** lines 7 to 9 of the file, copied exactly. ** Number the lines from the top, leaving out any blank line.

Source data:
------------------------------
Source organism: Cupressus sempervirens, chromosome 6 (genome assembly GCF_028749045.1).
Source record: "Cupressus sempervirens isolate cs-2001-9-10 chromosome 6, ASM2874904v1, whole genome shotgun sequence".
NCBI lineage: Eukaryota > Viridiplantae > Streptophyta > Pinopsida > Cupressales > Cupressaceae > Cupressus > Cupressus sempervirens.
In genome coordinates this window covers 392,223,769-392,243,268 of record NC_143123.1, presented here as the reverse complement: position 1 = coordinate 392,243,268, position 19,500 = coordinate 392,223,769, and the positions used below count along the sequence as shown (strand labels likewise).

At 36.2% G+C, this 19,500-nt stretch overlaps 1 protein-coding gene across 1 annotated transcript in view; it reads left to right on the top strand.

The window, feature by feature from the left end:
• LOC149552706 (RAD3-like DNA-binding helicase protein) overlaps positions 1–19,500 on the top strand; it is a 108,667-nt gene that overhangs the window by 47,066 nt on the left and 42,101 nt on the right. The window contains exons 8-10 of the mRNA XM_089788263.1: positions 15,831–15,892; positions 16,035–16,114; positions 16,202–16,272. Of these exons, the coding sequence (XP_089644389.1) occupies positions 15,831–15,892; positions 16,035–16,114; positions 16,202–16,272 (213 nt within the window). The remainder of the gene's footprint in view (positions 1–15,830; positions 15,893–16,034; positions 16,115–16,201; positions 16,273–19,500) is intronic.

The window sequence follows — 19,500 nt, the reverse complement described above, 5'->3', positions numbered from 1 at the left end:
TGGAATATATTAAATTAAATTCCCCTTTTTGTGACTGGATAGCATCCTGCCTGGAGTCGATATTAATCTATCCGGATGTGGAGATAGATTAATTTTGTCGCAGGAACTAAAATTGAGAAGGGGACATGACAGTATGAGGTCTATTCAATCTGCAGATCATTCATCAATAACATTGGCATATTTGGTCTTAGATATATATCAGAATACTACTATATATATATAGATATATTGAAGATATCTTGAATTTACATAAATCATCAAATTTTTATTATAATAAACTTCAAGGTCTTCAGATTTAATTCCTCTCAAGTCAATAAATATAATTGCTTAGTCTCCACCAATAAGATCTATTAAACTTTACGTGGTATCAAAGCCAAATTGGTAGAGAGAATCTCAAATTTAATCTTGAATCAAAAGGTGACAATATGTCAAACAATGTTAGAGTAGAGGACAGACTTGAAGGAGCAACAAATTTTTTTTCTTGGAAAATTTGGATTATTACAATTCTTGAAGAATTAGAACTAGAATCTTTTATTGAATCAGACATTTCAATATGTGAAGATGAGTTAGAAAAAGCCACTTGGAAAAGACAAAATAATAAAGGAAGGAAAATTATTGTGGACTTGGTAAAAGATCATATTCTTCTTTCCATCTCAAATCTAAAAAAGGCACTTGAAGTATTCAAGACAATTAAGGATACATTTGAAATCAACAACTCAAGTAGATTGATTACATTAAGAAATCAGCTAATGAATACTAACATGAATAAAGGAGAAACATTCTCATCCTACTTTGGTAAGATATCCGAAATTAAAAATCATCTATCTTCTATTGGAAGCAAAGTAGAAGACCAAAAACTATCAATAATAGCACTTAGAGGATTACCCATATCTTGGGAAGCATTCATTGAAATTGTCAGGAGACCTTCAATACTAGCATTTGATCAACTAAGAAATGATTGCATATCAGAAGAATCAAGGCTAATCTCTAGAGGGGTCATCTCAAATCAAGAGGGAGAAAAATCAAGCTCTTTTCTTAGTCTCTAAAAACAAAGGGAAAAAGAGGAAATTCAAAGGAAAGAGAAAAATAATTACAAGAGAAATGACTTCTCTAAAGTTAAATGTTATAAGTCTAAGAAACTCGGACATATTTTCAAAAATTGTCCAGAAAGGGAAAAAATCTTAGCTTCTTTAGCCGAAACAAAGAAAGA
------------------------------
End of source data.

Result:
• LOC149552706 (RAD3-like DNA-binding helicase protein) overlaps positions 1–19,500 on the top strand; it is a 108,667-nt gene that overhangs the window by 47,066 nt on the left and 42,101 nt on the right. The window contains exons 8-10 of the mRNA XM_089788263.1: positions 15,831–15,892; positions 16,035–16,114; positions 16,202–16,272. Of these exons, the coding sequence (XP_089644389.1) occupies positions 15,831–15,892; positions 16,035–16,114; positions 16,202–16,272 (213 nt within the window). The remainder of the gene's footprint in view (positions 1–15,830; positions 15,893–16,034; positions 16,115–16,201; positions 16,273–19,500) is intronic.

The window sequence follows — 19,500 nt, the reverse complement described above, 5'->3', positions numbered from 1 at the left end:
TGGAATATATTAAATTAAATTCCCCTTTTTGTGACTGGATAGCATCCTGCCTGGAGTCGATATTAATCTATCCGGATGTGGAGATAGATTAATTTTGTCGCAGGAACTAAAATTGAGAAGGGGACATGACAGTATGAGGTCTATTCAATCTGCAGATCATTCATCAATAACATTGGCATATTTGGTCTTAGATATATATCAGAATACTACTATATATATATAGATATATTGAAGATATCTTGAATTTACATAAATCATCAAATTTTTATTATAATAAACTTCAAGGTCTTCAGATTTAATTCCTCTCAAGTCAATAAATATAATTGCTTAGTCTCCACCAATAAGATCTATTAAACTTTACGTGGTATCAAAGCCAAATTGGTAGAGAGAATCTCAAATTTAATCTTGAATCAAAAGGTGACAATATGTCAAACAATGTTAGAGTAGAGGACAGACTTGAAGGAGCAACAAATTTTTTTTCTTGGAAAATTTGGATTATTACAATTCTTGAAGAATTAGAACTAGAATCTTTTATTGAATCAGACATTTCAATATGTGAAGATGAGTTAGAAAAAGCCACTTGGAAAAGACAAAATAATAAAGGAAGGAAAATTATTGTGGACTTGGTAAAAGATCATATTCTTCTTTCCATCTCAAATCTAAAAAAGGCACTTGAAGTATTCAAGACAATTAAGGATACATTTGAAATCAACAACTCAAGTAGATTGATTACATTAAGAAATCAGCTAATGAATACTAACATGAATAAAGGAGAAACATTCTCATCCTACTTTGGTAAGATATCCGAAATTAAAAATCATCTATCTTCTATTGGAAGCAAAGTAGAAGACCAAAAACTATCAATAATAGCACTTAGAGGATTACCCATATCTTGGGAAGCATTCATTGAAATTGTCAGGAGACCTTCAATACTAGCATTTGATCAACTAAGAAATGATTGCATATCAGAAGAATCAAGGCTAATCTCTAGAGGGGTCATCTCAAATCAAGAGGGAGAAAAATCAAGCTCTTTTCTTAGTCTCTAAAAACAAAGGGAAAAAGAGGAAATTCAAAGGAAAGAGAAAAATAATTACAAGAGAAATGACTTCTCTAAAGTTAAATGTTATAAGTCTAAGAAACTCGGACATATTTTCAAAAATTGTCCAGAAAGGGAAAAAATCTTAGCTTCTTTAGCCGAAACAAAGAAAGA